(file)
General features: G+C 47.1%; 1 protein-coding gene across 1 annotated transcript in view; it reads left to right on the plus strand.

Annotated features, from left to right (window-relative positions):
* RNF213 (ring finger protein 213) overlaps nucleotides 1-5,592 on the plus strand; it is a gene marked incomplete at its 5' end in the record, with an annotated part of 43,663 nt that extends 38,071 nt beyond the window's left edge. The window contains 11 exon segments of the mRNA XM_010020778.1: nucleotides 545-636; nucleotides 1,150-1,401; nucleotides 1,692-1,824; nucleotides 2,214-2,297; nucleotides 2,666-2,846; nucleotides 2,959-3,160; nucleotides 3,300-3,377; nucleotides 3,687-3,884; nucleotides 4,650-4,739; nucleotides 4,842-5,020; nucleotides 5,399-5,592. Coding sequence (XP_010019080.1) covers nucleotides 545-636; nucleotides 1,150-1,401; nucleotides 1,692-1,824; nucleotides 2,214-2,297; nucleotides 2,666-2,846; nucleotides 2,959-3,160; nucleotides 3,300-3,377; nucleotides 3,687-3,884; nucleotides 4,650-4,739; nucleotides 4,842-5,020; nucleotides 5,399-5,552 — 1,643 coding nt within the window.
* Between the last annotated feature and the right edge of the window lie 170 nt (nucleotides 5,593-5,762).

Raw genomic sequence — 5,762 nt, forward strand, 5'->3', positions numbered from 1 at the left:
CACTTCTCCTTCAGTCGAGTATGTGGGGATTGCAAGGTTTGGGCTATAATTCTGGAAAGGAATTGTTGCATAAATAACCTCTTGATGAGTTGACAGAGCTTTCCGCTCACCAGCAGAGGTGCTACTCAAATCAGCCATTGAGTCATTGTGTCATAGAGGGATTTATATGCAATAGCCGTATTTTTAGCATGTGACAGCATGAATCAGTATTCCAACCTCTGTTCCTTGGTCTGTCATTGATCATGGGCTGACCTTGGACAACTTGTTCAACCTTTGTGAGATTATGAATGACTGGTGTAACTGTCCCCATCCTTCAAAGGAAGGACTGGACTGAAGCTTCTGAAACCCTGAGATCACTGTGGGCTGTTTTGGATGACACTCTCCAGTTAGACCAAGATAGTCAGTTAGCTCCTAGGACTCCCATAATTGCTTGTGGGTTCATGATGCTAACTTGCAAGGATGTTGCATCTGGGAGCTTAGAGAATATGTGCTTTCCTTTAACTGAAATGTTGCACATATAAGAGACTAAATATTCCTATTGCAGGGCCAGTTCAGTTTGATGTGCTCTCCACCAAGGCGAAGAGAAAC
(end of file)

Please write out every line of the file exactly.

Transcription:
General features: G+C 47.1%; 1 protein-coding gene across 1 annotated transcript in view; it reads left to right on the plus strand.

Annotated features, from left to right (window-relative positions):
* RNF213 (ring finger protein 213) overlaps nucleotides 1-5,592 on the plus strand; it is a gene marked incomplete at its 5' end in the record, with an annotated part of 43,663 nt that extends 38,071 nt beyond the window's left edge. The window contains 11 exon segments of the mRNA XM_010020778.1: nucleotides 545-636; nucleotides 1,150-1,401; nucleotides 1,692-1,824; nucleotides 2,214-2,297; nucleotides 2,666-2,846; nucleotides 2,959-3,160; nucleotides 3,300-3,377; nucleotides 3,687-3,884; nucleotides 4,650-4,739; nucleotides 4,842-5,020; nucleotides 5,399-5,592. Coding sequence (XP_010019080.1) covers nucleotides 545-636; nucleotides 1,150-1,401; nucleotides 1,692-1,824; nucleotides 2,214-2,297; nucleotides 2,666-2,846; nucleotides 2,959-3,160; nucleotides 3,300-3,377; nucleotides 3,687-3,884; nucleotides 4,650-4,739; nucleotides 4,842-5,020; nucleotides 5,399-5,552 — 1,643 coding nt within the window.
* Between the last annotated feature and the right edge of the window lie 170 nt (nucleotides 5,593-5,762).

Raw genomic sequence — 5,762 nt, forward strand, 5'->3', positions numbered from 1 at the left:
CACTTCTCCTTCAGTCGAGTATGTGGGGATTGCAAGGTTTGGGCTATAATTCTGGAAAGGAATTGTTGCATAAATAACCTCTTGATGAGTTGACAGAGCTTTCCGCTCACCAGCAGAGGTGCTACTCAAATCAGCCATTGAGTCATTGTGTCATAGAGGGATTTATATGCAATAGCCGTATTTTTAGCATGTGACAGCATGAATCAGTATTCCAACCTCTGTTCCTTGGTCTGTCATTGATCATGGGCTGACCTTGGACAACTTGTTCAACCTTTGTGAGATTATGAATGACTGGTGTAACTGTCCCCATCCTTCAAAGGAAGGACTGGACTGAAGCTTCTGAAACCCTGAGATCACTGTGGGCTGTTTTGGATGACACTCTCCAGTTAGACCAAGATAGTCAGTTAGCTCCTAGGACTCCCATAATTGCTTGTGGGTTCATGATGCTAACTTGCAAGGATGTTGCATCTGGGAGCTTAGAGAATATGTGCTTTCCTTTAACTGAAATGTTGCACATATAAGAGACTAAATATTCCTATTGCAGGGCCAGTTCAGTTTGATGTGCTCTCCACCAAGGCGAAGAGAAAC